So, this post might get extended later in the week, if the US election results are worth commenting about in some kind of Anglicanly way ... we can otherwise expect lots and lots of commentary, whatever happens.
Meanwhile, in Anglicanland, Ian Paul at Psephizo continues to post always-worth-reading material and a recent post (mostly a book review by Philip Seddon) alerts us to an excellent looking commentary on Genesis - actually, to a set of commentaries on the Torah called Covenant and Conversation - by Rabbi Sir Jonathan Sacks.
The blurb from the Genesis volume says:
"In this first volume of a five-volume collection of parashat hashavua commentaries, Rabbi Sir Jonathan Sacks explores these intersections as they relate to universal concerns of freedom, love, responsibility, identity, and destiny. He fuses Jewish tradition, Western philosophy, and literature to present a highly developed understanding of the human condition under Gods sovereignty. Erudite and eloquent, Covenant & Conversation allows us to experience Chief Rabbi Sacks’ sophisticated approach to life lived in an ongoing dialogue with the Torah."
Naturally I encourage you to read the whole of Philip Seddon's review, and even better, obtain the commentary or the whole series for yourself (as I am now aiming to do). But for today, and as a follow up to last week's post, here is one observation Seddon makes, about an distinctive feature of Sacks' writing which impressed him:
" The unbroken line of rabbinic tradition of what we could call ‘Rabbinic scriptural reasoning’, the single story of interpretation, by contrast with the divided and hardened competing histories of interpretation in Eastern Orthodoxy, Western Catholicism and Western Reformation Christianity. Unlike a former generation’s mockery of endless conflicting rabbinic authorities, there is deep respect for the prayer and thought of generations of ’the wise’. In a Christian context, this would be the approach of a Christopher Seitz, Brevard Childs, Ephraim Radner or Hans Boersma, of Ressourcement—returning to the original sources and foundations with a grasp of the full tradition."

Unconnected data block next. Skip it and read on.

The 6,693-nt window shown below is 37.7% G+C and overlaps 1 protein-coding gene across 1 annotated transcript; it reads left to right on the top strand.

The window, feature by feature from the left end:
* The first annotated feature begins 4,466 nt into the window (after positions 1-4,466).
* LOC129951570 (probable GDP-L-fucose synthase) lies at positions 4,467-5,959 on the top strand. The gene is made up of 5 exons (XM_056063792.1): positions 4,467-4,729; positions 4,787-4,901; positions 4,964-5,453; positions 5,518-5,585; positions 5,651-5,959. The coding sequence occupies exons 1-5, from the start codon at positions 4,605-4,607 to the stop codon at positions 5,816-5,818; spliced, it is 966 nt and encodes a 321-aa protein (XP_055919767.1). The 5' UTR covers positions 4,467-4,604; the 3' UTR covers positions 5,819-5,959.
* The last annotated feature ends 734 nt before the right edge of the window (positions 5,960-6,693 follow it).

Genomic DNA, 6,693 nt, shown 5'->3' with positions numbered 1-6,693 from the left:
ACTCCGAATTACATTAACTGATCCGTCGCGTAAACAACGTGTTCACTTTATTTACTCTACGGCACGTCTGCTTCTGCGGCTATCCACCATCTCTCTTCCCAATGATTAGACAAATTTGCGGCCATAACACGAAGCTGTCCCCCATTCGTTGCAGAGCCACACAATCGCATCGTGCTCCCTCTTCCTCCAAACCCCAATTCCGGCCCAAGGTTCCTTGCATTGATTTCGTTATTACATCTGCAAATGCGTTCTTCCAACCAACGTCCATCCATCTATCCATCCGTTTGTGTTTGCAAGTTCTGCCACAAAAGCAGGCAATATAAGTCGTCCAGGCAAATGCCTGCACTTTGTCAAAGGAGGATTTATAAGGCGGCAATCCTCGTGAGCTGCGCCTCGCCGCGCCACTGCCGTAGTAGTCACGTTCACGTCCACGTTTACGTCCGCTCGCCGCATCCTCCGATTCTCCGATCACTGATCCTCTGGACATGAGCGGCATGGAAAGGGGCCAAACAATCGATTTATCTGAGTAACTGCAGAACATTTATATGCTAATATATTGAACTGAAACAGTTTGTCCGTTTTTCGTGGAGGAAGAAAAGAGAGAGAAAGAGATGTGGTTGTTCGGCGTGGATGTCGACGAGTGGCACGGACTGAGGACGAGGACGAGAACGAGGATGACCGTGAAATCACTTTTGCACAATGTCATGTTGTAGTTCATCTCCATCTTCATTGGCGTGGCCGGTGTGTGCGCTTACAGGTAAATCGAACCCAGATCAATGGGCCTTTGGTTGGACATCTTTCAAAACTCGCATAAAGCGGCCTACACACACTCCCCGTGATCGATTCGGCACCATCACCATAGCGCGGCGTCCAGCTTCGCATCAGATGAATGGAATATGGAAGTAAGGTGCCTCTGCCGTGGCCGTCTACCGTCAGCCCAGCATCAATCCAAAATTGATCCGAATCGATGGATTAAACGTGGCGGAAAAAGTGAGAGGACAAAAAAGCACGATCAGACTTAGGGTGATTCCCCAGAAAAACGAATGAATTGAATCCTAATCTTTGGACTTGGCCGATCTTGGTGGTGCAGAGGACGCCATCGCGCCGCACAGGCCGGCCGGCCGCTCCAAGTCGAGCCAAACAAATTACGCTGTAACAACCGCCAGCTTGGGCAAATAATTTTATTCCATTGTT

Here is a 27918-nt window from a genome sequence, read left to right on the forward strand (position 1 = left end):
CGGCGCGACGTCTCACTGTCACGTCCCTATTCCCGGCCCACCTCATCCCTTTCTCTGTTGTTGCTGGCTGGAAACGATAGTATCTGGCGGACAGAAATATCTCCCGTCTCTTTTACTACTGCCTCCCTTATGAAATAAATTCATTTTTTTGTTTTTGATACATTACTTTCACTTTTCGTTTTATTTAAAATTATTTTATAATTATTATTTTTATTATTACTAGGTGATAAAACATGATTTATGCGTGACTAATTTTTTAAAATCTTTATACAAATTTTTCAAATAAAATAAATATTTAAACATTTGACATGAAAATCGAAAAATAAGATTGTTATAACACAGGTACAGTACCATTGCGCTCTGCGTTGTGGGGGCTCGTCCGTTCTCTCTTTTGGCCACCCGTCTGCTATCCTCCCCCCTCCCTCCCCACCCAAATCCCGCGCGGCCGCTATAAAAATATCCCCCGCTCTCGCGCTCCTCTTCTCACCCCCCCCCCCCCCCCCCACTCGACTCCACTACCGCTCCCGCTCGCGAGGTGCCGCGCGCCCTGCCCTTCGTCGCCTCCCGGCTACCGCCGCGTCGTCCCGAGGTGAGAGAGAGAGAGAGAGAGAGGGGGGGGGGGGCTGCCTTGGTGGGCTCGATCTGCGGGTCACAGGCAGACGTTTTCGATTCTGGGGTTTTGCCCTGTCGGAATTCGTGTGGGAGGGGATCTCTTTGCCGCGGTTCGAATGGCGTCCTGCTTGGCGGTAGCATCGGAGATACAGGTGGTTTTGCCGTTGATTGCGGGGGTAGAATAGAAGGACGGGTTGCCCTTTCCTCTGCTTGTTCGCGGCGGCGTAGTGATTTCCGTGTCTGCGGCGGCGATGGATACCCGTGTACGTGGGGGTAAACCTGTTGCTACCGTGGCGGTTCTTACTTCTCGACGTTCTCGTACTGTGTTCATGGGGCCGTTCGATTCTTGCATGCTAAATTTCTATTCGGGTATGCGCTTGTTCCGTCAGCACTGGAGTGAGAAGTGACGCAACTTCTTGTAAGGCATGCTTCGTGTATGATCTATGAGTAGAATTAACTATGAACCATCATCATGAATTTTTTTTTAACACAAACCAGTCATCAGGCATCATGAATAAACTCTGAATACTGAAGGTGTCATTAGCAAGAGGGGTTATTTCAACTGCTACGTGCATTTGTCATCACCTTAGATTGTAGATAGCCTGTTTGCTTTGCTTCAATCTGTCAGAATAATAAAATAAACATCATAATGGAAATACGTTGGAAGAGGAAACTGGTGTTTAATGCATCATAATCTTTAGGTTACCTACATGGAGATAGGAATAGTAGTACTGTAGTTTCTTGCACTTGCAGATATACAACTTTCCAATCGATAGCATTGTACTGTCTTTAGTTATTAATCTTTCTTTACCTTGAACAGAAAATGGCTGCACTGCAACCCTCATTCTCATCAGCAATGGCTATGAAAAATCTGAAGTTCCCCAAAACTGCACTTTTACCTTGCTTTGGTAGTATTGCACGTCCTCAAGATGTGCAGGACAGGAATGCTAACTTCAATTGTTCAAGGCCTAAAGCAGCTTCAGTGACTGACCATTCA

That last sentence in large part is a point I was trying to make last week. That if to be "evangelical" is to read Scripture and then to re-read Scripture and then to re-re-read Scripture to find its meaning for today (as, indeed, rabbis have done through the centuries), then one way to do such reading and re-reading is to do so with an eye on how the "full tradition" of reading has taken place.
And noting Sacks' point, that the way to understand "conflicting ... authorities" (rabbinic and/or Christian), is not to mock the contradictions, let alone the authorities, but to dig deeper for the wisdom that may be found beyond the contradictions.
Which may be something for Anglicans to ponder, when so often in our history we have wanted to resolve all contradictions rather than live with (into?) them.
I may be wrong, but I think that most Episcopalians up yonder will be voting for Joe Biden - a man of peace(and a tru Believer in Christ).
I wonder what the O.T.Prophets would have said about the Rule of Trump!
I don't about the OT prophets but Paul might have said something like, "in our human weakness, God's strength is manifest!"
"I wonder what the O.T. Prophets would have said about the Rule of Trump!"
Thank you, Father Ron, for an interesting question that is deeper than at first appears.
In church, we most read the prophets who spoke to Israel on YHWH's behalf as his covenanted spouse. Here up yonder, there has long been a Puritan tradition of preaching that sees North America as a new Canaan. But can we compare kings of Israel to presidents of a secular state? To me, this US : Israel :: North America : Canaan analogy seems badly forced. In practice, it has sometimes been genocidal.
We mainly hear the chroniclers of Israel's monarchy in midweek readings of the daily office. However, they may be the biblical writers most attracted to the POTUS and other politicians as a topic. Their curiosity was a philosophical one about how post-Fall human beings who know the Creator of all bear power in a state modeled (despite his warnings) on those of other nations. In that way, they are like, yet unlike, say Tacitus who also chronicles much misrule, but sees its cause as more cultural (ie the decay of antique Roman virtue) than cosmic (ie the human capability for stable, just states is impaired).
Least of all do we hear the words of YHWH that prophets addressed to other states of the ancient Near East not descended from Abraham. Had a whale not swallowed Jonah, many of us might not know that YHWH had ever addressed cities like Nineveh who worshipped other gods. Are these the prophets he would send today to America and other secular states? If so, since they say little about governance, they might criticise our officers less than our mores.
This comment has come from Bowman Walton:
From noon on January 20, 2021, the POTUS will be the Democratic candidate, Joseph R Biden.
In the past century, incumbent presidents were not reelected in 1932, 1980, 1992, and now 2020.
In elections for the Congress, Republicans regained a few seats in the House and lost a few in the Senate. The majority party in the Senate will not be known until two runoff elections are held in Georgia.
These facts are patient of a minimal conclusion: America has removed a president who was unable to perform his duties, but states favoring his party have not repudiated his allies in Congress.
As long expected, Trump himself has lost, but Trumpism has survived. Into what shape the American right will shift remains to be seen.
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